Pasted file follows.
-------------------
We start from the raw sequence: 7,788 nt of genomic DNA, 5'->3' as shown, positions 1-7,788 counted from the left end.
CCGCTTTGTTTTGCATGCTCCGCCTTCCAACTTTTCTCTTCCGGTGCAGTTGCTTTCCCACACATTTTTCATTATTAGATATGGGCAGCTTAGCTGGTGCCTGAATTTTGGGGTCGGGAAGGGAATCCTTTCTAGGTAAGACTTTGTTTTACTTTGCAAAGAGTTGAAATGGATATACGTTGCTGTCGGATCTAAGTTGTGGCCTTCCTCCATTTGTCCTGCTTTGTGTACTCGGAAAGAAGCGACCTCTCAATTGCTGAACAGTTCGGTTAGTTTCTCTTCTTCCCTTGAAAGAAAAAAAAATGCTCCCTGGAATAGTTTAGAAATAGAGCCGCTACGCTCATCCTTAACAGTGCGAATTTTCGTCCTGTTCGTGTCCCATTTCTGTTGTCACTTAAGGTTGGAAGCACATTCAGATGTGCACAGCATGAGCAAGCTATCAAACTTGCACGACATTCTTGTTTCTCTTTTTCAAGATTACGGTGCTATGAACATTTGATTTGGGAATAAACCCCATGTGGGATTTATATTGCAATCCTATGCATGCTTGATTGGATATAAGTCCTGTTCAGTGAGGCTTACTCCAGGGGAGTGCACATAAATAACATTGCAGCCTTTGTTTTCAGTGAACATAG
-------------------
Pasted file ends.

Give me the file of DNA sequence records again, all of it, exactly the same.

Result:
We start from the raw sequence: 7,788 nt of genomic DNA, 5'->3' as shown, positions 1-7,788 counted from the left end.
CCGCTTTGTTTTGCATGCTCCGCCTTCCAACTTTTCTCTTCCGGTGCAGTTGCTTTCCCACACATTTTTCATTATTAGATATGGGCAGCTTAGCTGGTGCCTGAATTTTGGGGTCGGGAAGGGAATCCTTTCTAGGTAAGACTTTGTTTTACTTTGCAAAGAGTTGAAATGGATATACGTTGCTGTCGGATCTAAGTTGTGGCCTTCCTCCATTTGTCCTGCTTTGTGTACTCGGAAAGAAGCGACCTCTCAATTGCTGAACAGTTCGGTTAGTTTCTCTTCTTCCCTTGAAAGAAAAAAAAATGCTCCCTGGAATAGTTTAGAAATAGAGCCGCTACGCTCATCCTTAACAGTGCGAATTTTCGTCCTGTTCGTGTCCCATTTCTGTTGTCACTTAAGGTTGGAAGCACATTCAGATGTGCACAGCATGAGCAAGCTATCAAACTTGCACGACATTCTTGTTTCTCTTTTTCAAGATTACGGTGCTATGAACATTTGATTTGGGAATAAACCCCATGTGGGATTTATATTGCAATCCTATGCATGCTTGATTGGATATAAGTCCTGTTCAGTGAGGCTTACTCCAGGGGAGTGCACATAAATAACATTGCAGCCTTTGTTTTCAGTGAACATAG